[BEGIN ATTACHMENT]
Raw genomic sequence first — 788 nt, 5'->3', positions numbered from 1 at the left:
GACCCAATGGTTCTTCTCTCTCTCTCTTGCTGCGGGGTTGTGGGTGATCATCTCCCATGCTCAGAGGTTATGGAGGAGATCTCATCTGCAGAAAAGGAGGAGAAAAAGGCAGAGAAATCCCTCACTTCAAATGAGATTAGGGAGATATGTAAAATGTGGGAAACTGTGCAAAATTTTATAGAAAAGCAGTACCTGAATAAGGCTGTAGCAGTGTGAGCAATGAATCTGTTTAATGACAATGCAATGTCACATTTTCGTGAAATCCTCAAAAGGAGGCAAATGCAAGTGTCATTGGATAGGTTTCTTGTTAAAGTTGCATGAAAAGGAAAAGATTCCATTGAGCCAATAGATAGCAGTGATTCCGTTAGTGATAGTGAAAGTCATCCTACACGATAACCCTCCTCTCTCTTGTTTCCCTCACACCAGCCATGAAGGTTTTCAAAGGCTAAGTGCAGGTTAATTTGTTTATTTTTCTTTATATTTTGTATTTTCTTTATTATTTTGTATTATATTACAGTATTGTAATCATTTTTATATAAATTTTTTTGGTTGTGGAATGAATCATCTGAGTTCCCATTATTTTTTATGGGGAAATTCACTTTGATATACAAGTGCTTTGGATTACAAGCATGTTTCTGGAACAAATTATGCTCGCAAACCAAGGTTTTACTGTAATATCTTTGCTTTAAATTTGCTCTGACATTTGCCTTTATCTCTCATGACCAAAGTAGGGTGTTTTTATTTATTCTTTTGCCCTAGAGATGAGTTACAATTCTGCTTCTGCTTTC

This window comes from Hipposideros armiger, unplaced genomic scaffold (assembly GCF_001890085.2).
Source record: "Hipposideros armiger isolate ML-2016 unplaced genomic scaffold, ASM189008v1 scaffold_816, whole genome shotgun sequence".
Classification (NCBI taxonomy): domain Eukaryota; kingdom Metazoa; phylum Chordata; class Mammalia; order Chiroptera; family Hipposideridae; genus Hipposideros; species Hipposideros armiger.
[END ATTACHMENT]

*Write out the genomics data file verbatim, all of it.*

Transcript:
Raw genomic sequence first — 788 nt, 5'->3', positions numbered from 1 at the left:
GACCCAATGGTTCTTCTCTCTCTCTCTTGCTGCGGGGTTGTGGGTGATCATCTCCCATGCTCAGAGGTTATGGAGGAGATCTCATCTGCAGAAAAGGAGGAGAAAAAGGCAGAGAAATCCCTCACTTCAAATGAGATTAGGGAGATATGTAAAATGTGGGAAACTGTGCAAAATTTTATAGAAAAGCAGTACCTGAATAAGGCTGTAGCAGTGTGAGCAATGAATCTGTTTAATGACAATGCAATGTCACATTTTCGTGAAATCCTCAAAAGGAGGCAAATGCAAGTGTCATTGGATAGGTTTCTTGTTAAAGTTGCATGAAAAGGAAAAGATTCCATTGAGCCAATAGATAGCAGTGATTCCGTTAGTGATAGTGAAAGTCATCCTACACGATAACCCTCCTCTCTCTTGTTTCCCTCACACCAGCCATGAAGGTTTTCAAAGGCTAAGTGCAGGTTAATTTGTTTATTTTTCTTTATATTTTGTATTTTCTTTATTATTTTGTATTATATTACAGTATTGTAATCATTTTTATATAAATTTTTTTGGTTGTGGAATGAATCATCTGAGTTCCCATTATTTTTTATGGGGAAATTCACTTTGATATACAAGTGCTTTGGATTACAAGCATGTTTCTGGAACAAATTATGCTCGCAAACCAAGGTTTTACTGTAATATCTTTGCTTTAAATTTGCTCTGACATTTGCCTTTATCTCTCATGACCAAAGTAGGGTGTTTTTATTTATTCTTTTGCCCTAGAGATGAGTTACAATTCTGCTTCTGCTTTC

This window comes from Hipposideros armiger, unplaced genomic scaffold (assembly GCF_001890085.2).
Source record: "Hipposideros armiger isolate ML-2016 unplaced genomic scaffold, ASM189008v1 scaffold_816, whole genome shotgun sequence".
Classification (NCBI taxonomy): domain Eukaryota; kingdom Metazoa; phylum Chordata; class Mammalia; order Chiroptera; family Hipposideridae; genus Hipposideros; species Hipposideros armiger.